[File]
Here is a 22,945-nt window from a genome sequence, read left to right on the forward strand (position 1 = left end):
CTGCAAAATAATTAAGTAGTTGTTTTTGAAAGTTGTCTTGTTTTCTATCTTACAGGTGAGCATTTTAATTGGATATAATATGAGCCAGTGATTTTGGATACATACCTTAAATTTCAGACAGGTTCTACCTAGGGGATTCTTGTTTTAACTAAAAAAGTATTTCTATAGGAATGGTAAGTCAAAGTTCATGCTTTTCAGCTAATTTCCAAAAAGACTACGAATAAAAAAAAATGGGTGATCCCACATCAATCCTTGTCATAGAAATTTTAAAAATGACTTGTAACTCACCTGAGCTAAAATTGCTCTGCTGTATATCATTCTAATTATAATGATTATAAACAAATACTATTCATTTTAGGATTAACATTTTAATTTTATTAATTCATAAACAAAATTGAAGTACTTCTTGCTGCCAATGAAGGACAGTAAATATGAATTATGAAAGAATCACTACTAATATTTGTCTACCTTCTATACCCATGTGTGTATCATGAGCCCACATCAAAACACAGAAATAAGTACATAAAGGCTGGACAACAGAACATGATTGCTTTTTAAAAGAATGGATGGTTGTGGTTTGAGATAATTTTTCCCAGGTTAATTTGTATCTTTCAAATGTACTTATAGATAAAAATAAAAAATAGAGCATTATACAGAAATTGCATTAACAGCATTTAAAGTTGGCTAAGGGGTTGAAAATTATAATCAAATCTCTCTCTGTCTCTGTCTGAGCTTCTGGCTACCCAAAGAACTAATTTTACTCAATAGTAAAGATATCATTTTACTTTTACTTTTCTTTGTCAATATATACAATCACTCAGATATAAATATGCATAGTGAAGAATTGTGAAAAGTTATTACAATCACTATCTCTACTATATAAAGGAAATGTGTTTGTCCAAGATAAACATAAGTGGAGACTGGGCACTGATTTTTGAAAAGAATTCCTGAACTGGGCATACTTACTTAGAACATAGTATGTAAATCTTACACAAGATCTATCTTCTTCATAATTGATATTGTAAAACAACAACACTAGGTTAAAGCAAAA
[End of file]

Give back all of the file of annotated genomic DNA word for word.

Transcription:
Here is a 22,945-nt window from a genome sequence, read left to right on the forward strand (position 1 = left end):
CTGCAAAATAATTAAGTAGTTGTTTTTGAAAGTTGTCTTGTTTTCTATCTTACAGGTGAGCATTTTAATTGGATATAATATGAGCCAGTGATTTTGGATACATACCTTAAATTTCAGACAGGTTCTACCTAGGGGATTCTTGTTTTAACTAAAAAAGTATTTCTATAGGAATGGTAAGTCAAAGTTCATGCTTTTCAGCTAATTTCCAAAAAGACTACGAATAAAAAAAAATGGGTGATCCCACATCAATCCTTGTCATAGAAATTTTAAAAATGACTTGTAACTCACCTGAGCTAAAATTGCTCTGCTGTATATCATTCTAATTATAATGATTATAAACAAATACTATTCATTTTAGGATTAACATTTTAATTTTATTAATTCATAAACAAAATTGAAGTACTTCTTGCTGCCAATGAAGGACAGTAAATATGAATTATGAAAGAATCACTACTAATATTTGTCTACCTTCTATACCCATGTGTGTATCATGAGCCCACATCAAAACACAGAAATAAGTACATAAAGGCTGGACAACAGAACATGATTGCTTTTTAAAAGAATGGATGGTTGTGGTTTGAGATAATTTTTCCCAGGTTAATTTGTATCTTTCAAATGTACTTATAGATAAAAATAAAAAATAGAGCATTATACAGAAATTGCATTAACAGCATTTAAAGTTGGCTAAGGGGTTGAAAATTATAATCAAATCTCTCTCTGTCTCTGTCTGAGCTTCTGGCTACCCAAAGAACTAATTTTACTCAATAGTAAAGATATCATTTTACTTTTACTTTTCTTTGTCAATATATACAATCACTCAGATATAAATATGCATAGTGAAGAATTGTGAAAAGTTATTACAATCACTATCTCTACTATATAAAGGAAATGTGTTTGTCCAAGATAAACATAAGTGGAGACTGGGCACTGATTTTTGAAAAGAATTCCTGAACTGGGCATACTTACTTAGAACATAGTATGTAAATCTTACACAAGATCTATCTTCTTCATAATTGATATTGTAAAACAACAACACTAGGTTAAAGCAAAA